autoimmunedisease · chronicillness · endometriosis · guestpost

Endometriosis – My Story

What is life like with Endometriosis? 

Jessica, From Mrs. Pennington For You Thoughts, tells her story here.

Hello! I’m Jessica from the Mrs. Pennington for Your Thoughts blog!

I was so excited when Lucy messaged me and asked if I’d share my story about life with endometriosis! I started blogging specifically to share my story and get the word out there about this under-recognized terrible disease that affects 1 in 10 women.

Chances are you have met someone with endometriosis, have heard of it, of even have it yourself. Endometriosis isn’t a clear and concise disease that hits everyone the same. There are 4 stages of endo, but the stages really have no correlation to a number of symptoms a woman may feel. I have Stage IV endometriosis and have (unfortunately) had a pretty unique experience with it, which is why I’m here today! I don’t want any woman, young or old, to think that excruciating pain and a host of other symptoms are “normal” or that they’re crazy. Both of these comments were said to me in the beginning of my journey.
Speaking of the beginning, let’s take a trip down memory lane. I started my period when I was about 10 years old. It was most irregular, like most young girls. Once I started having monthly periods, they were horrendous: cramps, bloating, heavy bleeding, passing large clots. I was told that this all was normal for girls my age.
As I got older and reached my late teens to twenties, the problems only escalated. I still had all the same symptoms, but also had the joy of vomiting, fevers, rectal pain, and extreme fatigue. I had been to multiple doctors and was brushed off. It was normal to feel this way they said. I even had a doctor tell my mother that I was “hysterically dramatic” and needed to “adapt to the ways of being a woman”. In my early twenties, I was diagnosed with appendicitis during a bout of incredible pain. My doctor was “old school” and wanted no scans—just immediate surgery.
I’m forever grateful for that man. While in surgery for an appendectomy, an ovarian cyst was found. This in itself was nothing new as I’d had cysts often. A wonderful OBGYN was in on my surgery and finally could tell me what was causing all of my issues: stage IV endometriosis. She explained to my mother that what I had been feeling every.single.month was comparable to childbirth.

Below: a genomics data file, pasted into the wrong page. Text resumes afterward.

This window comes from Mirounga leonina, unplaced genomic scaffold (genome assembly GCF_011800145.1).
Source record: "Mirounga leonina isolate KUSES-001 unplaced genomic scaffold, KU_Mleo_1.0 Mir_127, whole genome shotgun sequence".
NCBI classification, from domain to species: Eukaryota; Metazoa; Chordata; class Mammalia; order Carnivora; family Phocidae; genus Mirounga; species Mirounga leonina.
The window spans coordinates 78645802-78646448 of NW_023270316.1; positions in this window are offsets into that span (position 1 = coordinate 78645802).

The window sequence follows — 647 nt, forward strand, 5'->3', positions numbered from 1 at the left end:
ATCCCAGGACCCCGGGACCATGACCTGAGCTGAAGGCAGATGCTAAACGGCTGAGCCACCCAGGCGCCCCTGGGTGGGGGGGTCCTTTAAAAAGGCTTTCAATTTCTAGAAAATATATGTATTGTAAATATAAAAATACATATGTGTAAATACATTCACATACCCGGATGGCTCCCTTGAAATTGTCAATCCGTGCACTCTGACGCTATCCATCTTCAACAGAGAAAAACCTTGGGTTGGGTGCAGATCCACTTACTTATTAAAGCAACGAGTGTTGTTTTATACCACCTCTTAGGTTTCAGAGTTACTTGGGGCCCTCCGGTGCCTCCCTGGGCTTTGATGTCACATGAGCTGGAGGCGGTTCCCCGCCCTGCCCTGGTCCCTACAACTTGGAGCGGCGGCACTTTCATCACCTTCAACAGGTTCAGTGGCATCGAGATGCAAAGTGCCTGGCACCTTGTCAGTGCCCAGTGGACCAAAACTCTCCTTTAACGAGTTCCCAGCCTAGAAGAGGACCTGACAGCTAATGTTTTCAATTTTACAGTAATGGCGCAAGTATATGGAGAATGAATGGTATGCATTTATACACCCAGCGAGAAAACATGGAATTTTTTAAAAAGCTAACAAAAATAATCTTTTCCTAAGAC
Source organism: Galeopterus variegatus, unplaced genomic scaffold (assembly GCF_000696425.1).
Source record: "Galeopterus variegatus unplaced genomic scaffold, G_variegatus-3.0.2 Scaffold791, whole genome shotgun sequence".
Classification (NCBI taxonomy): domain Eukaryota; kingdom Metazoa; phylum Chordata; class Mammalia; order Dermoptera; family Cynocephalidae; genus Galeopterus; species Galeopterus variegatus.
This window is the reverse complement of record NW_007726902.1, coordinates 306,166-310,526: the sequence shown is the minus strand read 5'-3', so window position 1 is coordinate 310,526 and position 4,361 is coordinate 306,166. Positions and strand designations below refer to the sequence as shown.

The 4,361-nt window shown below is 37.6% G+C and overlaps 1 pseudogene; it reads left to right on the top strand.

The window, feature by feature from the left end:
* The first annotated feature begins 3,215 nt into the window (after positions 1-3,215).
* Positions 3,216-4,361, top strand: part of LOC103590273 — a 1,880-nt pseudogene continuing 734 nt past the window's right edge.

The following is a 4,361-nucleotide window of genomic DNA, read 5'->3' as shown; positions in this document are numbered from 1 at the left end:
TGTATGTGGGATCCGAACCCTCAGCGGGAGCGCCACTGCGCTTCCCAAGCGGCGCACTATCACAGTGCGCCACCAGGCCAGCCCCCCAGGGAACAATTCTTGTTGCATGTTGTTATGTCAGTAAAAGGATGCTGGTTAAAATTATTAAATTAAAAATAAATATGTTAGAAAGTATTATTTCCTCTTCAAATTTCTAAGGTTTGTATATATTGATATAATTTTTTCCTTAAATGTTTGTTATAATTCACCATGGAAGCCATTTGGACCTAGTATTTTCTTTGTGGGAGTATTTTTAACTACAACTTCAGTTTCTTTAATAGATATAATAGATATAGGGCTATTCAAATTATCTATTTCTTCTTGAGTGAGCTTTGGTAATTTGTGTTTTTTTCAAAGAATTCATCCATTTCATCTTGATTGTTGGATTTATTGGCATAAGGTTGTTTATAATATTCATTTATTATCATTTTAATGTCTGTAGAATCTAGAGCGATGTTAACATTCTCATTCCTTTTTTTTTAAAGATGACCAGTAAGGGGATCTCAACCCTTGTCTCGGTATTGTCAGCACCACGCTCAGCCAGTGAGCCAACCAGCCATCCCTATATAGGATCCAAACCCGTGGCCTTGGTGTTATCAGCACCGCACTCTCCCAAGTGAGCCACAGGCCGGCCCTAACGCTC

Over the past 15 years, I’ve had multiple surgeries, including an emergency hysterectomy immediately following the birth of my second son. Endometriosis had ruined my uterus and caused it to rupture during my intense contractions. Waking up to hear that I’d had a hysterectomy was music to my ears! I’d always heard this was the answer to ending endometriosis!
Hysterectomy, however, was not the answer. I only continued to decline health-wise. The pain increased. Each month brought rectal bleeding, fevers, diarrhea, and a period. That’s right—a period after a hysterectomy. The 25th of each month or so all hell would break loose and I’d be reminded of the disease that had taken over my life. As time went on it wasn’t just a once a month ordeal. Symptoms were increasing with seemingly no rhyme or reason.
After an ER visit last December, I began to research. I Googled for hours. I came across the Center for Endometriosis Care in Atlanta. Dr. Sinervo, the lead surgeon there, was highly acclaimed. I couldn’t find a single bad review of this man on the internet. (How many people can say that?!) He was known for performing endometriosis excision surgery. I began the process of becoming a patient at the CEC and never looked back.
April 11th, 2017 I underwent excision surgery with Dr. Sinervo and Dr. Kongoasa of the CEC. I woke from anesthesia to the news that they’d found stage IV endometriosis in various spots in my body. I had many adhesions as well. My left ovary adhered to my hip, my omentum, umbilical tissue, and my bowels. I had endometriosis on my vaginal wall, as well as my rectum. Most devastating, though, was that endometriosis had deeply infiltrated the wall of my sigmoid colon. There was beyond a 50% blockage of the colon. A 6-inch section of the colon needed to be respected.
It has been nearly 3 months since I underwent my excision surgery. Excision is known as the gold standard of endometriosis treatment. If you compare it to weeding your garden—excision is like pulling the weeds by the roots versus just mowing off the top. Recovery has had its ups and downs. Some days are fantastic, while others are spent in bed. Pelvic floor physical therapy has become a big part of my routine. With a bowel resection in the sigmoid colon, the central nervous system is impacted so recovery involves a lot of “reprogramming” of that system!
While I’m not 100% yet, I’m told that I can expect my new normal in the next few weeks to months.
The journey with this disease has been no walk in the park. If there is one thing I’ve learned, though, it is that we have to advocate for ourselves. Never stop until you feel that you’re receiving attention and treatment that you deserve! Feeling the unexplained pain and experiencing other
symptoms I’ve mentioned is NOT normal. You are NOT crazy or dramatic. Seeking out the very best care you can find, and not stopping until you’re satisfied will help you find your healthy, happy ending!
If you or someone you love happens to be struggling with endometriosis, please don’t hesitate to visit my blog and hit that contact button! I love to help others on their journey with this disease.
If you loved Jessica’s story and want to know more, you can follow her on her social media and her blog below. 

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